(*Kunga was for many reasons Padampa's most prominent disciple, and it's interesting to note that he was himself a farmer before he came to join Padampa's community, becoming the Indian master's main interpreter. I recommend reading the English translation by Gendun Chöphel and George Roerich, of the same passage in the Blue Annals, pp. 912-913. I don't have time to go into arguments about the differences in understanding that you will find there, but I thought whoever bothers to look into this will find amusement by comparing. It's possible the one woman who is mentioned here was in fact a nun, as our earlier translators call her, not because there is any word there for 'nun' [there isn't], but because it was very uncommon for women in those days to have a name-in-religion such as hers unless they had been ordained. But at the same time the element "za" (or བཟའ་) added to her clan name suggests she was a married woman. So I leave her name as it is and make no judgements about her possible ordination status. Well, there is more to discuss in the passage, but for now I will leave it at this.)

This longish passage makes it explicit that the viability of this community of meditators relied, in the first place, on generous donations of building[s] and food by two persons of royal descent. But let’s look at what it was that Padampa was eating to begin with. First of all, I doubt he was making a soup or anything else out of the khenpa; he was just staying in a patch of it. Khenpa is the alpine tansy, or Tanacetum nubigenum. It’s known to be used in Tibetan medicine. Since it has woody stems, you might say it is bush-like, with lots of pleasant daisy-like flowers, which could provide not only a pleasing aroma but also shade and a shield from passing strangers. Not only that, I’m intrigued to discover just now that khenpa contains chemical components that have been tested for insect repelling properties, and this could be another plus for a meditator who doesn’t want to be bugged by anyone or anything.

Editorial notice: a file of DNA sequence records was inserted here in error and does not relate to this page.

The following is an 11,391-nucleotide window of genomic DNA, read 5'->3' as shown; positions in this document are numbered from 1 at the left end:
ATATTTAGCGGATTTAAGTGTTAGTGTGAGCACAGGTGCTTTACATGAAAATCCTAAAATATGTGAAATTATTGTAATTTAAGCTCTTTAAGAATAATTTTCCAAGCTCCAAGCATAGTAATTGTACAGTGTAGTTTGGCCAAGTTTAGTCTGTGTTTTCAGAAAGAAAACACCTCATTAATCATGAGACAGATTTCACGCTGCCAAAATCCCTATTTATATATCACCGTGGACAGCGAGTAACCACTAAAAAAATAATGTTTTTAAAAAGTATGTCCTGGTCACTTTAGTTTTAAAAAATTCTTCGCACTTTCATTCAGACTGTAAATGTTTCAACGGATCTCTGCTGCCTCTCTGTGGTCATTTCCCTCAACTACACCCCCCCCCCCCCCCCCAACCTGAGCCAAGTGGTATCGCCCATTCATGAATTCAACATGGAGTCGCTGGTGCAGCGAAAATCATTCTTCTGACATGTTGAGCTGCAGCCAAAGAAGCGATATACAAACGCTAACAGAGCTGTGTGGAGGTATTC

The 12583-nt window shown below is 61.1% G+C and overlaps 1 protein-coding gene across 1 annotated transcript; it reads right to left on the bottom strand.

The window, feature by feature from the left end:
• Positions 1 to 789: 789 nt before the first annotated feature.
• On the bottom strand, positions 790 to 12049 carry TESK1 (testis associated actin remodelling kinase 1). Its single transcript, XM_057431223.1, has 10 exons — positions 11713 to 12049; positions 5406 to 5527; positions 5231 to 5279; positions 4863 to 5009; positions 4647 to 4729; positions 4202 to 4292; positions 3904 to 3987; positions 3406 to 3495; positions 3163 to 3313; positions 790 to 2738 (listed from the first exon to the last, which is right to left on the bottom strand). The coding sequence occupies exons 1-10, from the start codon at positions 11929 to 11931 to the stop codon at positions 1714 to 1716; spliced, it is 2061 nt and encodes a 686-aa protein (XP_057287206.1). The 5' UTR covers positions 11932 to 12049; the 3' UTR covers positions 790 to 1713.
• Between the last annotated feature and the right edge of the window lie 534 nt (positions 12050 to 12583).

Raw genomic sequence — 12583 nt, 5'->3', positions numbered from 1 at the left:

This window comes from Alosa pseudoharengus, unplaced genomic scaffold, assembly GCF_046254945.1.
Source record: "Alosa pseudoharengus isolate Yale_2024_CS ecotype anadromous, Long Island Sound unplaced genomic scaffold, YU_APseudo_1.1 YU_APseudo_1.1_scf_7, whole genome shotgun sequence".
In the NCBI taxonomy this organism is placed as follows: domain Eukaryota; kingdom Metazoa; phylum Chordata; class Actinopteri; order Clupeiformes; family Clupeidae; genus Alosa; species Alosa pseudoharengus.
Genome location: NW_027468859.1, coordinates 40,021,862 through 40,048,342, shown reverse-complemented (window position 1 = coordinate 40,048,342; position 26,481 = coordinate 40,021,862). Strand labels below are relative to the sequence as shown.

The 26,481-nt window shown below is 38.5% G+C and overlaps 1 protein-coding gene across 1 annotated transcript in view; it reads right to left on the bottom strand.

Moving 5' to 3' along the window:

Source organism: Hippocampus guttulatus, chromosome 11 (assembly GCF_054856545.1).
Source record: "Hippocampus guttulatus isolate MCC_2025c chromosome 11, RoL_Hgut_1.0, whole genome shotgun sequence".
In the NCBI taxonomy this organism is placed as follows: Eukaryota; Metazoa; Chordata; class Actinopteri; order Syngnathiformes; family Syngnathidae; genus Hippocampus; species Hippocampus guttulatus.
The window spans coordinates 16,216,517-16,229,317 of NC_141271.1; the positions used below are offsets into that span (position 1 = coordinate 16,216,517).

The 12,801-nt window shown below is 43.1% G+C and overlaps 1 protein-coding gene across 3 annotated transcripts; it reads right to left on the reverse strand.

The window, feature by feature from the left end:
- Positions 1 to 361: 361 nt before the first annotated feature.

Secondly, droma (དྲོ་མ་ is better spelled གྲོ་མ་) does not mean “peas” regardless of what the Blue Annals translation says.  It is a tuber, the edible part growing underground. Peas grow above ground in pods in the unlikely case you need that information. They may resemble peas somewhat since the tubers tend to be small and roundish. Many Tibetans have a special fondness for them, especially since they can’t find them in other parts of the world. Or can they? Actually, I've seen it identified as Potentilla peduncularis, but also as Potentilla pacifica. I’ll send you off to a special discussion precisely on this wild food plant by the “mushroamer” Daniel Winkler. Just try looking here and then scroll past the astounding rhubarb plants until you almost reach the end of the page.  The eating of silverweed root, another name for it, is well known among the indigenous peoples of the northwest coastal area of North America. Tibetans of the Seattle and Vancouver area should take note.